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Wes Anderson’s Incredible Journey

The Grand Budapest Hotel Is Just Another Step.

By Entertainment

The Grand Budapest Hotel Is Just Another Step

Illustration by Meghan Ryan Morris.

Illustration by Meghan Ryan Morris.

With the Oscars fading quickly into distant memory, the filmgoing public is once again ready to fully invest itself in accepting and receiving 2014’s most anticipated new releases. Wes Anderson’s latest film, The Grand Budapest Hotel, became the first of 2014 to satiate the collective hunger for fresh films at its release last week. For Anderson fans, the film is likely to set a high benchmark for 2014.

Hotel’s several interlacing narratives take place inside its eponymous hotel amid the misadventures of its most prolific concierge, Monsieur Gustave (Ralph Fiennes). Gustave unwittingly becomes mentor to the film’s protagonist, bellboy Zero (Tony Revolori, in his debut role for Anderson). The two form a kinship when Gustave is framed for the murder of one the the hotel’s longtime wealthy patrons, an aging aristocrat portrayed by a heavily made-up Tilda Swinton. Together the pair must solve the murder mystery and clear Gustave’s name. Set in an alternate universe to pre-war Europe, the film is interwoven with a narrative about the military of a fascist regime gradually encroaching on Zubrowka, the Grand Budapest’s fictitious location.

As in past films, Anderson employs a star-studded ensemble cast whose characters simultaneously occupy spaces of satire, farce and drama. Recognizable faces include past Anderson players such as Adrien Brody, Bill Murray, Jason Schwartzmann and Willem Dafoe, and the film also includes performances from some fresh faces, including F. Murray Abraham, Mathieu Amalric, Léa Seydoux and Saoirse Ronan.

Throughout the evolution of his filmography, Anderson’s art direction and casting choices have, for better or worse, come to define the public’s perception of his work. A 2013 Saturday Night Live parody of his directorial efforts (starring recent Anderson favorite Edward Norton) aptly illustrates the various stylistic tropes viewers have come to expect of a new Anderson film, among them irreverent dialogue, bold fonts, wide camera lenses, myriad nostalgic tchotchkes, handwritten letters, lo-fi special effects and snap zooms.

While Anderson’s easily identifiable visual tendencies make him a convenient target for criticism and caricature, his devotion to the development of his aesthetic is undeniable. His career leading up to Hotel has been one of continuous refinement and experimentation; even going back as far as the visually understated Bottle Rocket, his sense of humor and comedic timing has remained consistent throughout his body of work. Rushmore is arguably Anderson’s first foray into the types of visual flair that have come to define his work, and each film released subsequently has added additional layers of complexity to his now iconic visuals.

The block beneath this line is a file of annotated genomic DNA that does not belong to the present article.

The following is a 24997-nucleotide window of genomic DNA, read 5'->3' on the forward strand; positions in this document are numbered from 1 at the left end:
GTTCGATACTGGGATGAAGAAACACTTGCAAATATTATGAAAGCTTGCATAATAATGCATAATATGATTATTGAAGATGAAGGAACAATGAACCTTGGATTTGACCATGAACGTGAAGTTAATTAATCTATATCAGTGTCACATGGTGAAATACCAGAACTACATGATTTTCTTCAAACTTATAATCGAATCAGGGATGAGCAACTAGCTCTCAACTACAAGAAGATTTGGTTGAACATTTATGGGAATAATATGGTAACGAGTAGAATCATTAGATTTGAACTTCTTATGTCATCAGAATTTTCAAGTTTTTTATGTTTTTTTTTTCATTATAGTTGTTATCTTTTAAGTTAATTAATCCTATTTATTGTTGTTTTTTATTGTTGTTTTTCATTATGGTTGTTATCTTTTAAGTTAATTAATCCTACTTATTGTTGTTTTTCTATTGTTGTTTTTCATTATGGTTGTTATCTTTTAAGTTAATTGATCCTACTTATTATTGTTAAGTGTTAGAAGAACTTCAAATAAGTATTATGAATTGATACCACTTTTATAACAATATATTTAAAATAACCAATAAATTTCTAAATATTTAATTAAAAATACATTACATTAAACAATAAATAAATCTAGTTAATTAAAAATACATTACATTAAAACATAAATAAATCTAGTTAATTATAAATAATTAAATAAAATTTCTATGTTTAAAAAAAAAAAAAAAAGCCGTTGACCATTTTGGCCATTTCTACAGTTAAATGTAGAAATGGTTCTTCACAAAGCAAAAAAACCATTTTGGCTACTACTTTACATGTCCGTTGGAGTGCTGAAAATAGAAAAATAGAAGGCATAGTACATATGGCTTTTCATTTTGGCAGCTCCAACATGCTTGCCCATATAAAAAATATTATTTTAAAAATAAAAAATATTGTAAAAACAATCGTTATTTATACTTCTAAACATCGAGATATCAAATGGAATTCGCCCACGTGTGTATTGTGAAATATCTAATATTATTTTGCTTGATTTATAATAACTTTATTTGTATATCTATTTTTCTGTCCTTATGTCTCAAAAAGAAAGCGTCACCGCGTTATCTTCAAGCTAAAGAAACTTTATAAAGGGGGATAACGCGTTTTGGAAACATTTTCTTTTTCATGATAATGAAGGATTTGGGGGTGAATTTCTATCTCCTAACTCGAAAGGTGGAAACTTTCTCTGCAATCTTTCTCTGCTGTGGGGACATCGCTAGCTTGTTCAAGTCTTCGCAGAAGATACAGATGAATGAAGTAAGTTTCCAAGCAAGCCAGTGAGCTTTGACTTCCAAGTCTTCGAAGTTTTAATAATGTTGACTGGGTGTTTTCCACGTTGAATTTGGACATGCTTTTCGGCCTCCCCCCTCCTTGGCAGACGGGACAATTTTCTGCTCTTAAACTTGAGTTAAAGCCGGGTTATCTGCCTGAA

In this sense, The Grand Budapest Hotel is potentially Anderson’s best film, insofar as it exhibits the greatest degree of control and intentionality that he has ever employed. Grand Budapest features a variety of lush environments, nuanced set decoration, endearing tongue-in-cheek special effects and fine-tuned deadpan camerawork. As artistic trajectories are wont to go, his past films may have served as a succession of stepping stones toward new techniques and stylistic experiments. Hotel cherry-picks the most successful techniques from his past work and blends them with a cool and confident and new precision. Anderson, in some cases, even uses entirely new narrative techniques. The film’s aspect ratio, for instance, changes depending on the timeline of the plotline being presented.

This is the height of Anderson’s visual mastery, but the film’s one possible flaw is in its writing. Both its script and performances are tightly knit and exceptionally executed, and yet despite its occasional melancholy and drama, Hotel feels like just another Wes Anderson film. Viewers who enjoyed his past films are almost guaranteed to be delighted, but it lacks the dark emotional impact of Rushmore and The Royal Tenenbaums. Whether Anderson will ever pull his films out of the fantastical universes that cap the dramatic implications of his recent characters and storylines is unknown. But, one hopes his mastery of visual technique will provide him with the time and energy necessary to continue expanding his filmmaking lexicon toward a greater and longer lasting emotional impact.

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